So, with a full on “film” style finish like I’ve used in this project of a Spar Varnish, the finish may last up to 5 years before it needs to be refinished but when the time comes, it will be a large® endeavor because it entails stripping the whole thing down and starting fresh. However, with a Danish Oil finish, it will be absolutely necessary to re-finish every year but may only take 1-2 coats yearly instead of 10 coats of pure varnish at once.

All my sources for this information has been from the The Wood Whisperer’s articles and videos about finishing such as:
http://www.thewoodwhisperer.com/articles/pondering-outdoor-finishes/
http://www.thewoodwhisperer.com/articles/a-better-way-to-apply-spar-urethane/
http://www.thewoodwhisperer.com/articles/the-difference-a-film-makes/
http://www.thewoodwhisperer.com/videos/oil-based-finish-basics/
http://www.thewoodwhisperer.com/videos/desert-outdoor-finish/

Rest assured that I have used a spar varnish for this project and have applied 10 coats, wiped on after diluting with 50% naphtha. I’m confident I will not have to refinish this chair for at least 3 years but, for all the time and effort (and pausing of other projects I’ve had going on (since I wanted to keep the dust to a minimum in the shop)), Danish oil + refinishing yearly seems like a pretty attractive alternative.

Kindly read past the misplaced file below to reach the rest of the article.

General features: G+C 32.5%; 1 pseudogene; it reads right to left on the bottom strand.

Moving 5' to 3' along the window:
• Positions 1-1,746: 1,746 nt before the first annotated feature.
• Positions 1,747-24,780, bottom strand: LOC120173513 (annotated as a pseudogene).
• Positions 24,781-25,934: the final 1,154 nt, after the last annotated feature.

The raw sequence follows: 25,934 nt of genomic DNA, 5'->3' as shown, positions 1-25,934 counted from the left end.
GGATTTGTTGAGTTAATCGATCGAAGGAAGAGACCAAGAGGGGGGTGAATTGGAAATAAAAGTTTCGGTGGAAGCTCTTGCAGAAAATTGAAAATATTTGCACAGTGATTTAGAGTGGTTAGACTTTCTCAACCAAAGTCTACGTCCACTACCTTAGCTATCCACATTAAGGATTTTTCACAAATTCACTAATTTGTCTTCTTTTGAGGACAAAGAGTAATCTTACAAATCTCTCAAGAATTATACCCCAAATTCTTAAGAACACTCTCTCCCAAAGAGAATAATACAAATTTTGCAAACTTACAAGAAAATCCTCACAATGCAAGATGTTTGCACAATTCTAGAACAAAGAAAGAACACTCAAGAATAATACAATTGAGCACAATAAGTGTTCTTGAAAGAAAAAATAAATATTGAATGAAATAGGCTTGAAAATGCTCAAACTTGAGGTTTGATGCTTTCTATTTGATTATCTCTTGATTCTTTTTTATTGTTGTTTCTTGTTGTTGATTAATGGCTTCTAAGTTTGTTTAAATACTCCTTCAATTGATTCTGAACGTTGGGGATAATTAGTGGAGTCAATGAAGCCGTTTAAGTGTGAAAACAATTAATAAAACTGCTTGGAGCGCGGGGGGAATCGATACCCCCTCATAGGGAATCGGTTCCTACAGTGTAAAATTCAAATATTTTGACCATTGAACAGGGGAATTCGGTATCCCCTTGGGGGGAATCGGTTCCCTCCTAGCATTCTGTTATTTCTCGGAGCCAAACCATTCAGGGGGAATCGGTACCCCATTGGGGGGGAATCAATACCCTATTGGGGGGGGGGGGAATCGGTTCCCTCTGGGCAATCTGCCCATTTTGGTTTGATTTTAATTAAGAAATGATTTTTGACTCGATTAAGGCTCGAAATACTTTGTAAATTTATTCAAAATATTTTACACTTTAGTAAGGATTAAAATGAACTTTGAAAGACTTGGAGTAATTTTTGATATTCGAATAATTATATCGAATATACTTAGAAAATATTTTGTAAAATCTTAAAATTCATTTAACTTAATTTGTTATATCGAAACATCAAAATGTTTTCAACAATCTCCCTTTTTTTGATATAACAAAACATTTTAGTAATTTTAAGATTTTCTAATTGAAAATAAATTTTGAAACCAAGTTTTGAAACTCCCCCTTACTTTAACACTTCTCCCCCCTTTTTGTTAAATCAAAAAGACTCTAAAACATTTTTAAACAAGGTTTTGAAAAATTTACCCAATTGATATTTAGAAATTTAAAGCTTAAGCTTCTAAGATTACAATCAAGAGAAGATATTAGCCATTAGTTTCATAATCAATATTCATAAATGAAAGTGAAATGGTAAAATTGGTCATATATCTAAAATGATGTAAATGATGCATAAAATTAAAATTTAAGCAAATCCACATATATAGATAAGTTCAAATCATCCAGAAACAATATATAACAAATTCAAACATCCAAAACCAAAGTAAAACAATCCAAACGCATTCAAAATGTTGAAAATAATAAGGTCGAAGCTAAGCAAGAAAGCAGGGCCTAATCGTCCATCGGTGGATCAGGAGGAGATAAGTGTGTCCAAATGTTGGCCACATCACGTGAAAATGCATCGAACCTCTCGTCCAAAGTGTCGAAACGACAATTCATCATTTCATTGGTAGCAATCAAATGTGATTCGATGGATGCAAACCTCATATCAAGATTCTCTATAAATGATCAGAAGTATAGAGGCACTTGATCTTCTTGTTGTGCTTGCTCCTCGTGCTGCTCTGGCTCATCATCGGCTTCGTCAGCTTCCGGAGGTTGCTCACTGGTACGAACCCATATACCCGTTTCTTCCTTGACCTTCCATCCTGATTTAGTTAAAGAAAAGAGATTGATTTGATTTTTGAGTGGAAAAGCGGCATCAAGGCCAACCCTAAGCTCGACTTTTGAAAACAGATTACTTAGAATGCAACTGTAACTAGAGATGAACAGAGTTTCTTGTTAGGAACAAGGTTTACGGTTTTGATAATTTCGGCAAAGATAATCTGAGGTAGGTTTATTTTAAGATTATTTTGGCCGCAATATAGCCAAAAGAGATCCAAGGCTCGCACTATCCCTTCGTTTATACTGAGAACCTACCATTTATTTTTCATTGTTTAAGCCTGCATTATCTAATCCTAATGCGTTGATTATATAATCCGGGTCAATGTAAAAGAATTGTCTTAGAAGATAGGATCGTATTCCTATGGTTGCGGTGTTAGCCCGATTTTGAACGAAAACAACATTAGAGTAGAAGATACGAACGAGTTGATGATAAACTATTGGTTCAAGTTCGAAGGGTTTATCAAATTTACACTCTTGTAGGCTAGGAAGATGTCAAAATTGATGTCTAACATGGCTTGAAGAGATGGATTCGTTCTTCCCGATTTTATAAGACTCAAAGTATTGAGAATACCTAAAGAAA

Although I understand that Danish Oil will not provide nearly as much protection as varnish, the yearly re-finishing will help to combat that.

I am a HUGE fan on Tommy Silva though so I must say I am terribly intrigued by his recommendation and am about to scour the interwebs for more information about that.

Thanks again for the advice and taking the time to read!

-- Tim Bridge, Northern NJ,"Education is when you read the fine print; experience is what you get when you don't." Pete Seeger

View Mean_Dean's profile

Mean_Dean

5052 posts in 2611 days


#5 posted 05-29-2014 12:23 AM

Tim,

Sounds like you’ve thought this through!

Speaking of Tom Silva, I thought I’d pass along a link to the video which contains the recipe I mentioned earlier. It’s about refinishing a deck, and the recipe is at the end of the video.

http://www.thisoldhouse.com/toh/video/0,,20282692,00.html

I noticed that you have newer blogs, so I’ll catch up with you there!

-- Dean